Air pollution, economic activity and respiratory illness: evidence from Canadian cities, 1974-1994

Gary Koop, Ross McKitrick, Lise Tole

Research output: Contribution to journalArticle

12 Citations (Scopus)

Abstract

Many studies have reported a relationship between urban air pollution levels and respiratory health problems. However, there are notable variations in results, depending on modeling approach, covariate selection, period of analysis, etc. To help clarify these factors we compare and apply two estimation approaches: model selection and Bayesian model averaging, to a new data base on 11 large Canadian cities spanning 1974 to 1994. Our data allow us to compare monthly hospital admission rates for all lung diagnostic categories to ambient levels of five common air contaminants, while controlling for income, smoking and meteorological covariates. Only in restricted models on the later sample are we able to replicate a link between hospital admissions and pollution. In the most general specifications we find the health effects of air pollution are insignificant, and those that are significant run opposite to conventional expectations. Income effects are robust across specifications, suggesting that a simultaneous reduction in income and pollution could have a negative net effect on lung-related health.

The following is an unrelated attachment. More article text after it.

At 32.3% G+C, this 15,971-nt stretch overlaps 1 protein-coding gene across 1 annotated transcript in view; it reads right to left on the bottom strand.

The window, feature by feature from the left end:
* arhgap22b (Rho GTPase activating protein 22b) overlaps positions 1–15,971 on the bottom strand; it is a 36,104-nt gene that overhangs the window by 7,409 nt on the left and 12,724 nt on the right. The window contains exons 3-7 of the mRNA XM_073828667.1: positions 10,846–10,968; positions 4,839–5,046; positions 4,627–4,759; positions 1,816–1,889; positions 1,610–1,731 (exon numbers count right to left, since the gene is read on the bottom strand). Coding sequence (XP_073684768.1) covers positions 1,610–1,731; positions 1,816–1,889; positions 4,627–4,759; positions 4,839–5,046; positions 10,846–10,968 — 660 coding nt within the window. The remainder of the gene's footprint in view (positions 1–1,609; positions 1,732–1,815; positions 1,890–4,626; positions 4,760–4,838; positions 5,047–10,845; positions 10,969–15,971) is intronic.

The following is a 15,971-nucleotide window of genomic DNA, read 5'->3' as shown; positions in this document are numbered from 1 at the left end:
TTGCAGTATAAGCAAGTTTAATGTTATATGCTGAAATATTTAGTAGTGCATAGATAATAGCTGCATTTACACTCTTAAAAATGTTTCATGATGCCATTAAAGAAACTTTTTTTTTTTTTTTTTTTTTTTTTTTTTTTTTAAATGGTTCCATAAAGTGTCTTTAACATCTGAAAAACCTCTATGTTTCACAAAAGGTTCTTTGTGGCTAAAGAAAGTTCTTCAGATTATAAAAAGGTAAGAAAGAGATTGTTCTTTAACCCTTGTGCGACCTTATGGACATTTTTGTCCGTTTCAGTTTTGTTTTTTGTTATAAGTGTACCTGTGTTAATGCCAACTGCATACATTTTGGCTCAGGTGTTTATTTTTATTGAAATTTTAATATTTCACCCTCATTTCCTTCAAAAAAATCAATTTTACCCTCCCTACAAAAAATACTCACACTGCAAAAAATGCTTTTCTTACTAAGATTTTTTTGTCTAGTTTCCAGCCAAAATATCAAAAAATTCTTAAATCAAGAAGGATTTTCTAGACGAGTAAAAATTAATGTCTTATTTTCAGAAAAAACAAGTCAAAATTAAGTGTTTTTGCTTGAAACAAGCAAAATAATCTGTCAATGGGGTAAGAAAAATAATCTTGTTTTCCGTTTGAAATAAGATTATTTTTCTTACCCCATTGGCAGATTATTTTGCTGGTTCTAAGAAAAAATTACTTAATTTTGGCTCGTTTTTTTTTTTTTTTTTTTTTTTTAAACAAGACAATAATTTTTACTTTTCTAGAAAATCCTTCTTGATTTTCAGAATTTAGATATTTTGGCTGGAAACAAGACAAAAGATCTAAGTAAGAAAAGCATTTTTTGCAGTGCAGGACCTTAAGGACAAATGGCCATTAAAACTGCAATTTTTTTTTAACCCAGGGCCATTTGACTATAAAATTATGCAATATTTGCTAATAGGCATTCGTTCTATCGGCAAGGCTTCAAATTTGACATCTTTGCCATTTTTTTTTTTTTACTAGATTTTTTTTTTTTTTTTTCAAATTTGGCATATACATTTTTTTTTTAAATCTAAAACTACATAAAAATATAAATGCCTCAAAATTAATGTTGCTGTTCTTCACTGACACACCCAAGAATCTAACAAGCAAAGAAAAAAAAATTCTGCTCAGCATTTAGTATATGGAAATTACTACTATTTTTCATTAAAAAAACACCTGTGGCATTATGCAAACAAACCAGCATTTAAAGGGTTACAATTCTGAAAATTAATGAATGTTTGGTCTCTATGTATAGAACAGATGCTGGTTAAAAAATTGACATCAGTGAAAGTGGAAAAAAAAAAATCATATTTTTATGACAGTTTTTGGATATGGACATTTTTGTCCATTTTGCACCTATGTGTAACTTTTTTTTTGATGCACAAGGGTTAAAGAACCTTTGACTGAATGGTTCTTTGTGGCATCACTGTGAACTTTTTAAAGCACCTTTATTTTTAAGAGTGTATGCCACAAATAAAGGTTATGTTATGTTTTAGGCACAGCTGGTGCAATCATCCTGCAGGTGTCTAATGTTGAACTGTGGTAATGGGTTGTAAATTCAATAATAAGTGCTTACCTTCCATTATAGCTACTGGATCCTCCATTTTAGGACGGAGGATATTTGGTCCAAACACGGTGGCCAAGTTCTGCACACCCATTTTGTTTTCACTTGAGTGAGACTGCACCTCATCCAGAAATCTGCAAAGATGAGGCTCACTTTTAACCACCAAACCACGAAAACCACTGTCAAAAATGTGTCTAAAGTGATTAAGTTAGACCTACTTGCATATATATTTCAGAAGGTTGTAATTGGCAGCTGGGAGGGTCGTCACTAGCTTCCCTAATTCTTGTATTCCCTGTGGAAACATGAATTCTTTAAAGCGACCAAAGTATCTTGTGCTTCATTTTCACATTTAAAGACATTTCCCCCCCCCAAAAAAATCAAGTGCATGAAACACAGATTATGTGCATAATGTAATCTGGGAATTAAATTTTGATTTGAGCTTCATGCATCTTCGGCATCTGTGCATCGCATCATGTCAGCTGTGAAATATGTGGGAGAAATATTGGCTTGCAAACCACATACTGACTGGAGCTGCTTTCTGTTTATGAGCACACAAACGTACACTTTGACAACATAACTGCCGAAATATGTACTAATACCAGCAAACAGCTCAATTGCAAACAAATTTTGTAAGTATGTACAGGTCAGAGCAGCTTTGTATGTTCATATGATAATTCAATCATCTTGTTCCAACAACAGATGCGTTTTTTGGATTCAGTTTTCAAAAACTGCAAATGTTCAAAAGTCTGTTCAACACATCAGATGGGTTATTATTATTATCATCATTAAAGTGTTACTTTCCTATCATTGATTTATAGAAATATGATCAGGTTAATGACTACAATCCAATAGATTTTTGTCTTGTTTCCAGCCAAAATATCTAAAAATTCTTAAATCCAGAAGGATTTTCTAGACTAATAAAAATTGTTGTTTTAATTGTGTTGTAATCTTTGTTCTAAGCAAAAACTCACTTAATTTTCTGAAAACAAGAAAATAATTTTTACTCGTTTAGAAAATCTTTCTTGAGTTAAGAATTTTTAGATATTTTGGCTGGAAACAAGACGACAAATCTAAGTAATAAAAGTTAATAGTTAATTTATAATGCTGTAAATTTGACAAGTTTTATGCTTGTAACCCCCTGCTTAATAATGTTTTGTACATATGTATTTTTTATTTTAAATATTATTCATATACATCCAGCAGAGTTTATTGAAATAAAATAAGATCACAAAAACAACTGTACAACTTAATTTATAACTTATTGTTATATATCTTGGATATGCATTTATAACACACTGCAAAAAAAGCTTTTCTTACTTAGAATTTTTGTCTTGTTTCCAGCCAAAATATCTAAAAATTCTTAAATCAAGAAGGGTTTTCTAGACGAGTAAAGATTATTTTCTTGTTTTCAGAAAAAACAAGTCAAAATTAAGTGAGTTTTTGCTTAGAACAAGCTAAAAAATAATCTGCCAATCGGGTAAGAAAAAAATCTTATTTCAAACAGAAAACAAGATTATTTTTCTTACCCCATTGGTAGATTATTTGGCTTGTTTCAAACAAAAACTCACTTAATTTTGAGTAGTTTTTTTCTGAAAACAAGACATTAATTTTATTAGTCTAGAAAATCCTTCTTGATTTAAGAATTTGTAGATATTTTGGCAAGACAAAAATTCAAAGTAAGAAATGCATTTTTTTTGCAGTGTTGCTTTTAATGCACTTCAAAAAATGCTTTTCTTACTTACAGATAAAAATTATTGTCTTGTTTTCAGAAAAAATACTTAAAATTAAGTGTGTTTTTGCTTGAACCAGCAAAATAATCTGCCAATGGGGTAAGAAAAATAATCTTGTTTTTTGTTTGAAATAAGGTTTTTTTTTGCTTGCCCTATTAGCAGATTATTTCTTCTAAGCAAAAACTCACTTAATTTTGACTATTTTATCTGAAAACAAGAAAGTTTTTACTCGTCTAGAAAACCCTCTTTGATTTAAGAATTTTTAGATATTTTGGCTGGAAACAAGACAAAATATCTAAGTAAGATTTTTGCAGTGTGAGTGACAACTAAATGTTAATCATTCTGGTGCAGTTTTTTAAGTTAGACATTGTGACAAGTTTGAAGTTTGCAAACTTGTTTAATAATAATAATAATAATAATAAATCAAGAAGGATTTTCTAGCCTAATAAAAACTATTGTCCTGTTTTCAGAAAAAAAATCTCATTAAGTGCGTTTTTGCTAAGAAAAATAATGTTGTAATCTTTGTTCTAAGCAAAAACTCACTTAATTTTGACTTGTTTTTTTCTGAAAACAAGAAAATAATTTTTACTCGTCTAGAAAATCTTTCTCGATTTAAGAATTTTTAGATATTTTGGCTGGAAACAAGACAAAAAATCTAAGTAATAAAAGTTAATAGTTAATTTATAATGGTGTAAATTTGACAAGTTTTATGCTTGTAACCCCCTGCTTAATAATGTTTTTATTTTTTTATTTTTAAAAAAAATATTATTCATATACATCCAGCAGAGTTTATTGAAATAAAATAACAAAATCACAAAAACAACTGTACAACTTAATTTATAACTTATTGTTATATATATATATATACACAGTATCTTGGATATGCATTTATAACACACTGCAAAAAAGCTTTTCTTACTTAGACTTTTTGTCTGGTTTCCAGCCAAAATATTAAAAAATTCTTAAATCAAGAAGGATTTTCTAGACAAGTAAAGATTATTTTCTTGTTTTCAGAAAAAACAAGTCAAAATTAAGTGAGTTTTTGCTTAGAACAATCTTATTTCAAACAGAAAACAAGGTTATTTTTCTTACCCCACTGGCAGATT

Original languageEnglish
Pages (from-to)873-885
Number of pages13
JournalEnvironmental Modelling and Software
Volume25
Issue number7
DOIs
Publication statusPublished - Jul 2010

Keywords

  • air pollution
  • cities
  • environmental modelling

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